Tamil Nadu, the state with the most preventive detentions, is using laws that allow for detention without charge or trial to “control crime and dissent” instead of an exigency measure, while the Madras High Court fails to provide timely relief to those detained, according to three studies.
These studies are an overview of the laws of detention, an in-depth look at the Tamil Nadu Goondas Act, 1982, and the Madras High Court’s delays in disposing of habeas corpus petitions—funded by the Florida-based Thakur Foundation.
Preventive detention laws have existed since colonial rule and India’s independence in 1947. After the Defence of India Act, 1939, passed following the outbreak of the Second World War, came the Preventive Detention Act, 1950, passed a month after the adoption of the Constitution and repeatedly extended till 1969, the Maintenance of Internal Security Act, 1971 and the National Security Act, 1980.
Today, there are 25 state and federal laws on preventive detention in India.
What makes these repressive laws even more egregious is that all central preventive detention (PD) legislations and 12 out of 17 state legislations have been enacted after an ordinance, Neha Singhal, a senior resident fellow at Vidhi Center for Legal Policy, noted in her June 2021 report Scoping Study on Preventive Detention Laws.
Citing Shubhankar Dam’s Presidential Legislation in India: The Law and Practice of Ordinances, Singhal writes, “Ordinances, once promulgated, have the effect of tying Parliament’s hand. This repeated reliance on ordinances to enact PD measures can best describe creating legislation by cheating democracy.”
In Tamil Nadu, a series of amendments to the state Goondas Act has given it the title “Tamil Nadu Prevention of Dangerous Activities of Bootleggers, Cyber Law Offenders, Drug offenders, Forest offenders, Goondas, Immoral Traffic Offenders, Sand-offenders, Sexual Offenders, Slum-grabbers and Video Pirates Act, 1982.”
An analysis by Chennai-based advocate Akila R S of the prisons statistics report published annually by the National Crime Records Bureau, and the Crime Review, published annually by the Tamil Nadu State Crime Records Bureau, showed that Tamil Nadu has the highest number of preventive detentions in India despite relatively low levels of public order disturbances.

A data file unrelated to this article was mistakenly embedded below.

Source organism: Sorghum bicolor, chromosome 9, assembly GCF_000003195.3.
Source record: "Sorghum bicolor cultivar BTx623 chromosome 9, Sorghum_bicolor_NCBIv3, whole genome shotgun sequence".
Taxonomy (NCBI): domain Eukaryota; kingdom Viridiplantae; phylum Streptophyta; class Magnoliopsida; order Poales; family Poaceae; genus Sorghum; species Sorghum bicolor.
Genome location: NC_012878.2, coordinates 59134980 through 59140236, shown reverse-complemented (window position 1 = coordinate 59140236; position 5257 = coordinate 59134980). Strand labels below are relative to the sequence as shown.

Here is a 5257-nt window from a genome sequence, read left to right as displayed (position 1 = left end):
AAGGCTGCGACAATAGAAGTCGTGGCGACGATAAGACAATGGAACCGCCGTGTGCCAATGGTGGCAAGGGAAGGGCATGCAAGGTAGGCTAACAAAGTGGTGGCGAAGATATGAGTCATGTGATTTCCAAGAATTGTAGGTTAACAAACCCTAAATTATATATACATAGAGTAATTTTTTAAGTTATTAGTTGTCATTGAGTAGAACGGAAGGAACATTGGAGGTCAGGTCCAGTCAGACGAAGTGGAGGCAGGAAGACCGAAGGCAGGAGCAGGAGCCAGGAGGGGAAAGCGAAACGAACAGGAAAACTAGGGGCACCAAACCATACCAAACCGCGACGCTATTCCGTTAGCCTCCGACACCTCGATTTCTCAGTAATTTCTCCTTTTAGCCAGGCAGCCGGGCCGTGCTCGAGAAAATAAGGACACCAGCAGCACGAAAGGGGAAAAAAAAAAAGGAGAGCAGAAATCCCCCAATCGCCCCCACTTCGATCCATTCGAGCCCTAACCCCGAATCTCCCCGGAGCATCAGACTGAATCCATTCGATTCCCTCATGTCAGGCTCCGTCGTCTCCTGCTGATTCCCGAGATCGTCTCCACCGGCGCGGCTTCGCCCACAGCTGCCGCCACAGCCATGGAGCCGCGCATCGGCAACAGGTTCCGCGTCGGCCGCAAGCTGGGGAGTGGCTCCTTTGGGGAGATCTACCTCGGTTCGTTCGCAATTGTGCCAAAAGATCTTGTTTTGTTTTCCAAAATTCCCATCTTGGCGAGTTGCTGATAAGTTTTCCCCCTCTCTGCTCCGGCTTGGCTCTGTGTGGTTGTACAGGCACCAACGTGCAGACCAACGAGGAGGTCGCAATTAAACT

Governments in Tamil Nadu have been run by either the Dravida Munnetra Kazhagam (DMK) or the All India Anna Dravida Munnetra Kazhagam (AIADMK).
A large number of detenus in Tamil Nadu from 2016 to 2020 were around 18-50 years, illiterate or had less than a high school education and belonged to a backward caste.
Detention under the Goondas Act contributed to 84.2% of all preventive detentions in 2020 and 89.5% in 2019 in Tamil Nadu.
Data analysis from 2009 to October 2020 showed that the Act is predominantly used in cities. Seven urban districts account for over 40% of all detentions under the Act, with the highest in Chennai.
Women account for around 2-4% of preventive detentions under the Act for bootlegging, drug offences, immoral trafficking and as “goonda” for law and order offences from 2009 to 2020 (up to October).
Akila’s report on the TN Goondas Act— Report on Preventive Detentions under the Tamil Nadu Prevention Of Dangerous Activities Of Bootleggers, Cyber Law Offenders, Drug Offenders, Forest-Offenders, Goondas, Immoral Traffic Offenders, Sand Offenders, Sexual Offenders, Slum-Grabbers And Video Pirates Act, 1982 —was completed in January 2022.
A third report finding “worrying” delays in the disposal of habeas corpus petitions by the Madras High Court, completed by New Delhi-based advocate Shrutanjaya Bharadwaj in September 2022, said 95% of preventive detention cases invoked the Goonda Act, followed by the Prevention of Black Marketing and Maintenance of Supplies of Essential Commodities Act (PBMMSECA), 1980, Conservation of Foreign Exchange and Prevention of Smuggling Activities Act (COFEPOSA), 1974, National Security Act (NSA), 1980, and Puducherry Prevention of Anti-Social Activities Act (PoASAA), 2008.
The Goonda Act allows preventive detention for 12 months, PBMMSECA for six months, COFEPOSA for one or two years, NSA for 12 months, and PoASAA for one year.
In the past 22 years, as per the report— Empirical study: Delay at the Madras High Court in Preventive Detention Cases—the Madras High Court has adjudicated the highest number of appeals against preventive detention cases, dismissing 87.9% of them.